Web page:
Amazon’s websites are hawking a universe of dangerous, pseudoscience health products — from electronic "zappers" that promise to cure HIV to bleach enemas for autism.
That’s according to an investigation by UK’s Sun newspaper, which accuses the internet giant of profiting off people’s desperation and illness by selling unproven, snake-oil products.
In a quick search of Amazon.com, I found that many of the dubious products mentioned in the Sun’s story are also available to US consumers. For example, at the click of a button, consumers can order Dr. Reckeweg’s "Tumor Drops," which promise to be a "supplementary medication in the treatment of malignancy" after a cancer operation or radiation therapy.
Similarly, Amazon sells the MMS Handbook, which offers suggestions on how to concoct a dangerous bleach solution that treats everything from autism to HIV, hepatitis, and cancer. The Food and Drug Administration has warned of the dangers of MMS, also known as the "Miracle Mineral Solution":
The product instructs consumers to mix the 28 percent sodium chlorite solution with an acid such as citrus juice. This mixture produces chlorine dioxide, a potent bleach used for stripping textiles and industrial water treatment. High oral doses of this bleach, such as those recommended in the labeling, can cause nausea, vomiting, diarrhea, and symptoms of severe dehydration.
Plugging the words "cancer cure" into Amazon opened up a world of equally misleading products, including many immune system boosters. These are totally ineffective. People can’t boost their immune systems by taking unproven pills or drops. Still, many consumers have bought into the hype. In one review on Amazon’s page, here’s a mother writing about Birm, an immune system booster from Ecuador:
We purchased this product, as our daughter is battling cancer and thought it may help her immune system. Birm so far has worked great and our daughter who was getting ill on a regular basis has felt good and no issues. An acquaintance of our's has cancer as well and refused chemo. She started taking birm and changed her diet and when she returned for a DR. visit,the cancer markers had reduced from 88 to 50.
There were numerous products claiming to be the hormone oxytocin, including a nasal spray that allegedly "Manages stress levels," "Reduces cravings for sweets," and "Increases sexual receptiveness & orgasms." If the product is fake, it’s misleading and potentially dangerous. (Who knows what's in it?) If it’s real, it may also be dangerous since oxytocin is a hormone that interacts with the brain in ways even researchers don't fully understand.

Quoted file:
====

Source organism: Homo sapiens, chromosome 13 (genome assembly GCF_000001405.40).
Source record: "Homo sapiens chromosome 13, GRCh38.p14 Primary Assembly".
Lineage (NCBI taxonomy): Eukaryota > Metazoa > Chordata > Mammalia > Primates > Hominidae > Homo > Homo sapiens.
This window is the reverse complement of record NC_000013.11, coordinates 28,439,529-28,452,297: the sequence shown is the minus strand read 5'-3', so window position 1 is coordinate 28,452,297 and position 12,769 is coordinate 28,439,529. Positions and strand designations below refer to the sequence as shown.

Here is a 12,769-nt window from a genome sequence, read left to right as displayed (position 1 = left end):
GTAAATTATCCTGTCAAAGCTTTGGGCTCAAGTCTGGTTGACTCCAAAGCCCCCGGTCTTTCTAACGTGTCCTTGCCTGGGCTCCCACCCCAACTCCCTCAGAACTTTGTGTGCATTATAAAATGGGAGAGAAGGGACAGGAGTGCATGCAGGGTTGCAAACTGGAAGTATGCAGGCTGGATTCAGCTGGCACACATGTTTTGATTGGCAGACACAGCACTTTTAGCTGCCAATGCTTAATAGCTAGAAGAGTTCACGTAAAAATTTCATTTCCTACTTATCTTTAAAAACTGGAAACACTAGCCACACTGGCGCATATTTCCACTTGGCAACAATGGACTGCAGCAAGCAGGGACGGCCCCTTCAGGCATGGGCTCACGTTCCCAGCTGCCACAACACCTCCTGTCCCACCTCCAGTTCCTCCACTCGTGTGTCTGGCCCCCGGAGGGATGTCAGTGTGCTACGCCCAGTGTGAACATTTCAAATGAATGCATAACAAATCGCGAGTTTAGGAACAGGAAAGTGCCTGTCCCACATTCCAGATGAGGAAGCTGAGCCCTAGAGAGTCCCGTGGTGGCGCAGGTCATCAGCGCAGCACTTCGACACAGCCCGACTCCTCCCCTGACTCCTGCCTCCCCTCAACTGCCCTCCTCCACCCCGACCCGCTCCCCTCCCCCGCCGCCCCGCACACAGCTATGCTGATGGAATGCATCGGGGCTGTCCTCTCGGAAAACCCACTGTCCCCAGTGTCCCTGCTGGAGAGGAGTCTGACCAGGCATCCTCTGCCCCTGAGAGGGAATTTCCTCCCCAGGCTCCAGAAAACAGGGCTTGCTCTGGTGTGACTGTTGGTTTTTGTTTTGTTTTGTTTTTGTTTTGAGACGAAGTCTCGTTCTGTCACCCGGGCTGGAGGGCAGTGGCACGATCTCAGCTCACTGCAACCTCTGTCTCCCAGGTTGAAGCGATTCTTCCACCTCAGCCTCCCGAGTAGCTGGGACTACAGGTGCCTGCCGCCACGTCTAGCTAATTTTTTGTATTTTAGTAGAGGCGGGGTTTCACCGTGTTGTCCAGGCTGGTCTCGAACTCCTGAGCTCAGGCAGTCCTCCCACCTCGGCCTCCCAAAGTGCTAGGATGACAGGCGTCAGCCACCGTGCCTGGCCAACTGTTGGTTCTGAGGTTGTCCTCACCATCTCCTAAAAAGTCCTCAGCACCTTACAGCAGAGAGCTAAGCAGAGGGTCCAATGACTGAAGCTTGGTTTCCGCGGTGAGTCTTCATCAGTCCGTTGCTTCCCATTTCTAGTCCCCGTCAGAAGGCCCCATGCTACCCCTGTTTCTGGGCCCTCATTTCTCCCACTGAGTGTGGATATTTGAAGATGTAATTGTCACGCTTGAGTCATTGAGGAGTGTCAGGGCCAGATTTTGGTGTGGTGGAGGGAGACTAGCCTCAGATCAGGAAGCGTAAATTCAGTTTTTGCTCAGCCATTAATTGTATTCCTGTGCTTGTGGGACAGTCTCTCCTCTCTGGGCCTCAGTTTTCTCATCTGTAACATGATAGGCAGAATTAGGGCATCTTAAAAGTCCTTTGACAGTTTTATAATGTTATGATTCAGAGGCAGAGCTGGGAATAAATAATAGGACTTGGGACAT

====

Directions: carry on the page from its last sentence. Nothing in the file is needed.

Most surreal are Amazon's offering of "snake oils," which claim to deliver health and beauty fixes, from strengthening hair, to acting as a "botox alternative." That includes one snake oil, which, the site warns, "does not contain oil from a snake."
Why can Amazon peddle such quackery?
There’s one, key reason why Amazon can sell these dubious health products. Many of them fall in the category of dietary supplements, which are very loosely regulated by the FDA. Unlike drug makers, supplement makers don't need to prove their products are safe or even effective before putting them on store shelves, digital or otherwise.
"A lot of supplements can make claims about health benefits as long as there is a disclaimer," said Gregg Gonsalves, a Yale research scholar who has studied the FDA. "So Amazon is just making a buck off of a system that doesn't rigorously regulate these products."
If product-makers boast health claims that are similar to the kinds you'd typically see on drugs — promising to cure a disease or impact an organ system in a particular way – then FDA would have jurisdiction to go after them. (And it seems some of the products on the Amazon site would fall into that category.)
The Federal Trade Commission also has the legal authority to prosecute people who mislead and injure consumers. They could even go after Amazon for selling these products, as they have in the past when the site sold bamboo products that contained no bamboo. But they can’t go after every little fish in the sea of quackery out there, so some of these products may simply fall through the gaps.
As Mary Engle, head of the FTC's Ad Practices Division, told Vox, "Unfortunately the internet is full of unsubstantiated claims. So we have to decide where we're going to spend our limited resources."
In theory, Amazon could take a stand against quackery and introduce some minimum quality or scientific requirements before selling useless supplements and "cures" to groups like cancer patients.
I emailed and called Amazon public-relations representatives to ask about the problematic products. Three days after my initial inquiries, I got an email from Amazon PR man Erik Fairleigh: "We won't be commenting." So until Amazon decides to take more responsibility for what it sells, consumers will have to sniff out the quackery themselves.